9 Tips and Advice for Other Writers
- Read! Read with breadth and depth – Stephen King calls reading “the creative center of a writer’s life”
- Write every day, even if it’s just in your personal journal. Daily prose evolves into prolific prose.
- Allow your ideas to spring up organically, rather than selecting genres you perceive as popular and trying to force the material to come alive.
- Develop the discipline of keeping an observations journal, and unique story hooks will claw for your attention.
- Set a daily word count goal and achieve it, looking for reasons to succeed rather than reasons to procrastinate or fail. Remember that “writers’ block” is a fabrication.
- After you complete a first draft, get away from it for several days or even a couple of weeks. Then revise and revise, declaring war on superfluous language, putting every word on trial for its life, aiming to make each sentence, as James Baldwin said, “as clean as a bone.”
- Once you’ve produced the best revision you can manage on your own, let others with strengths in proofreading and editing critique your work without holding back.
- Find the wisdom in others’ advice and feedback, but do not allow another person’s skepticism or cynicism to derail you from your love of writing and your goals.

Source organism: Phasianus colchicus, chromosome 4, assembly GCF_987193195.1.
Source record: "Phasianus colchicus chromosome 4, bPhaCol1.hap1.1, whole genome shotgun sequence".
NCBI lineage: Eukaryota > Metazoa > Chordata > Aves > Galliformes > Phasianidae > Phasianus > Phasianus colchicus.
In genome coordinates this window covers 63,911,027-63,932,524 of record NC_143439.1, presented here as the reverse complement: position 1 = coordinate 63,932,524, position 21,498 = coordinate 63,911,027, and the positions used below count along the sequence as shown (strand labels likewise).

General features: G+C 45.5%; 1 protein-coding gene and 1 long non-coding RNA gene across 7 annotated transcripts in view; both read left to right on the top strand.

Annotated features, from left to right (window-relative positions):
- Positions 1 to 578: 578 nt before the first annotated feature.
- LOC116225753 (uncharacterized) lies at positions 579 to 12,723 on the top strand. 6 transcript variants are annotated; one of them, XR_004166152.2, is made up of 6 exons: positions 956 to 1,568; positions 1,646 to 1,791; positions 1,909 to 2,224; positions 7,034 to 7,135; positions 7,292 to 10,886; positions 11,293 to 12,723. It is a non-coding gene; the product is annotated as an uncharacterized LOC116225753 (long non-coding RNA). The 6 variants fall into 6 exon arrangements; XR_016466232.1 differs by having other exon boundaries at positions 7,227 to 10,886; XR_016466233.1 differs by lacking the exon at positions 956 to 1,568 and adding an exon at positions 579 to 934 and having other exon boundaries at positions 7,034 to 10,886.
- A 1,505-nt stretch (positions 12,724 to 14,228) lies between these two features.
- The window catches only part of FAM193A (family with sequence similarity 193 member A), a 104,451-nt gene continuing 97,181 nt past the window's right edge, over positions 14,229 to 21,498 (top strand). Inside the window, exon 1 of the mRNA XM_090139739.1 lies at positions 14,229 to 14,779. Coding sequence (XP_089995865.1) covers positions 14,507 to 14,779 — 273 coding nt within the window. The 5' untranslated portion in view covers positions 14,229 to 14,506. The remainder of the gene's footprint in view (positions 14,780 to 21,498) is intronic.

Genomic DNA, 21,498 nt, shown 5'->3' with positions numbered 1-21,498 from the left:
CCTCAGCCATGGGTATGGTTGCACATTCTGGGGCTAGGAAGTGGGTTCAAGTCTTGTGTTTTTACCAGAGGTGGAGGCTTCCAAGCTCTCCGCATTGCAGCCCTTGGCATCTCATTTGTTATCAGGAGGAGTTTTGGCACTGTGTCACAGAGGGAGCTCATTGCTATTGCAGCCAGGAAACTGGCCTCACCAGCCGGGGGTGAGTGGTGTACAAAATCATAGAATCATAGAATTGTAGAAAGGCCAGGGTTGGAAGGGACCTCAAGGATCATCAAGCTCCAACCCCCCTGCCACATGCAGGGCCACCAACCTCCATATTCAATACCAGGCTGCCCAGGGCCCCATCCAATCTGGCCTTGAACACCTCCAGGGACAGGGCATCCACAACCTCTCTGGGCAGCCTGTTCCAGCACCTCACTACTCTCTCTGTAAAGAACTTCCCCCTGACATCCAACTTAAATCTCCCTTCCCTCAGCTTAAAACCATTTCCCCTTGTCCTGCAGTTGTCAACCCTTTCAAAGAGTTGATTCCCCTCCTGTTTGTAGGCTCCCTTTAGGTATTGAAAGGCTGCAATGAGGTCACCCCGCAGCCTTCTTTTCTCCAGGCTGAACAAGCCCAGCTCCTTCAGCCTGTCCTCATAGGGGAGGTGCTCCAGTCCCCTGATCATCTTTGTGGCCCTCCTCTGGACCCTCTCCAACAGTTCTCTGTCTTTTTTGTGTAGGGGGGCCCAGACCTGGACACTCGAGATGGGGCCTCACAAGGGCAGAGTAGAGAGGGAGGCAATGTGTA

- Remember the encouragement that Ernest Hemingway often gave himself while living and writing in Paris as a young man: “Do not worry. You have always written before and you will write now. All you have to do is write one true sentence. Write the truest sentence that you know.”
Growing Your Strengths
I’m a Nashville-based writer, talent strategist, and certified executive coach. On this website, I primarily write stories featuring a diverse group of professionals whose examples of applying mindfulness, learning agility, and storytelling will help you love your career and enhance your quality of life.
These characters face familiar pain points: nonstop change, accelerating economic and technological disruption, and the collective “noise” that grows louder each day. The impact, for these professionals and for many of us, has been confusion, distraction, and stress.
Until, however, each of these individuals chooses to do something new: practicing mindfulness, learning agility, and storytelling habits, and growing them into strengths…strengths that respond to change rather than just react.
Strengths that you can develop as well.
Don’t settle for the confusion, distraction, and stress. You’re stronger than that, and capable of much more.
Choose to do something new. Today. Start with this post, check out my books, and join our learning community to receive free, exclusive content via email each month with timely guidance on applying mindfulness, learning agility, and storytelling.